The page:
Here at AniFem we talk a lot about fanservice—no surprise, given how predominant and normalized the sexualization of (mostly female) characters is in the industry. But it’s far from a cut-and-dried issue: a boobs ‘n’ butts show about adults isn’t the same as panty shots of a 13-year-old which, in turn, isn’t the same as fetishizing helplessness. And all of that can make it difficult to suss out grey zones like bawdy comedy or actual sex-positive content grounded in character agency. It’s easy to make a checklist and call it a day, and while everyone has their own line in the sand, those grey zones are worth exploring.
To break a bit from the usual “Fan vs. Service” model, I wanted to explore three different kinds of sex-focused narrative models—exploitative fanservice, bawdy comedy, and honest explorations of sexuality—all found in a single show: Miss Kobayashi’s Dragon Maid. The series had a way of throwing things at the wall to see what stuck, and the result was uneven but joyous when it succeeded. It’s worth taking a closer look at what worked, what didn’t, and why that was.
(Also, for the sake of uniformity and time, I’ll only be focusing on Kobayashi and Tohru’s interactions. The trainwreck that is Lucoa’s subplot, as well as the often borderline uncomfortable framing of Kanna, could easily fill their own essays.)
Exploitative fanservice—the kind that’s meant to titillate the audience, sometimes creating implication through framing even if the context of the scene isn’t explicitly sexual—is one of the most common types, and one that Dragon Maid taps into right out of the gate. When Kobayashi gets drunk in the first episode and starts talking about maids, she’s quick to turn on Tohru for her dress and comportment. This then escalates to forced stripping, which is when the scene’s fanservice lens gets uncomfortable.
Tohru’s nudity isn’t actually shown in detail: the camera is positioned behind her as Kobayashi pulls off her dress, and post-stripping the shots are initially somewhat in keeping with the comedic tone. Because Tohru isn’t ashamed of being naked, we have medium shots not dissimilar from when she was clothed, and there aren’t any glistening or reddening effects applied to her skin to make her more sexually suggestive.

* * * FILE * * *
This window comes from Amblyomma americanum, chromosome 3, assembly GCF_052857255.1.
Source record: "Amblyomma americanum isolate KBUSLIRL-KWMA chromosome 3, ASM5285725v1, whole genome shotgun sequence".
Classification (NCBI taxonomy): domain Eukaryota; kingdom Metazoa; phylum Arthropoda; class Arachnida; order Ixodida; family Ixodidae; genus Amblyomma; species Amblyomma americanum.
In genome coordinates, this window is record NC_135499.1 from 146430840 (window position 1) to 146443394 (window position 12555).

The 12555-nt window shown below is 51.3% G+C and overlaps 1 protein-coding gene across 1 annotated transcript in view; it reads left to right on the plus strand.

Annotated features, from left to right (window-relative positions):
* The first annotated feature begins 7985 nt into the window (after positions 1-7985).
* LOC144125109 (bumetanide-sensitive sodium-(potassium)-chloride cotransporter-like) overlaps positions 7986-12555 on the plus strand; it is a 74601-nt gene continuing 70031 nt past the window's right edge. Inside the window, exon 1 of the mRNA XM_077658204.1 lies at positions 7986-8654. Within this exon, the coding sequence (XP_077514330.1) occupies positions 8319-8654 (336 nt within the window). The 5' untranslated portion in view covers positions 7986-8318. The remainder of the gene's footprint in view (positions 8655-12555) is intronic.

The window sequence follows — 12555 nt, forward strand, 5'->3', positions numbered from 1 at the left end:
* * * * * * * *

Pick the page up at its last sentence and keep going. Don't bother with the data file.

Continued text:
But it’s not just a scene about showing nudity. Kobayashi then goes on to instruct Tohru in “proper” maid behavior, saying she should cover herself and feel ashamed of her naked body (which she didn’t even choose to show of her own free will, by the way). At that point the scene becomes a layer cake of discomfort. There’s the fact that the fanservice comes from shaming a naked woman; the idea that embarrassment is an appealing trait to be exploited, as much or more than the nudity on its own; and the fact that this is all done by the one person Tohru has decided to trust.
It’s an exploitative moment with a shaming mentality behind it, and it understandably sent some people running before the premiere was even over. While the scene is ostensibly in character by way of Kobayashi’s ranting, it’s the only one between these two that uses victimization as a component of its comedy. The fact that it’s never spoken of again isn’t out of line with the rest of the show either, but it’s also one of the only truly mean-spirited moments in their relationship. Even though the trappings are thinly in line with jokes in future episodes, it couldn’t feel more out-of-place.
For the rest of the series, Tohru has agency over how she flirts and what skin she decides to show. Dragon Maid doesn’t lose its interest in sex jokes, but (at least as far as Tohru and Kobayashi are concerned) it shifts the power dynamics to Tohru willingly offering herself rather than being harassed or humiliated.
Take, for example, the pair’s day at Comiket. Once again we see Kobayashi complaining that Tohru doesn’t fit the ideal for a maid, saying she’s more like a cosplayer. This time, though, Tohru insists that she’s not just a proper maid, but a “loyal sex slave.” Not only is Tohru willingly flirting, but the camera is different, too: a mid-shot over Kobayashi’s shoulder. We’re watching this through Kobayashi’s eyes, not ogling the character in a vacuum.
Tohru is certainly designed to be attractive (“D for Dragon,” indeed), but here the scene is framed so that she’s clearly trying to show off her assets for Kobayashi, not the viewer. It feels logical for both the character and setting, and it’s free of an objectifying gaze from the camera (close-ups, exaggerated jiggling, and so on). Moreover, the point isn’t titillation but bawdy comedy: jokes that use sexuality to explore the audience’s prurient interest or potential discomfort in a culturally “taboo” topic, either to provoke laughter or thought or both.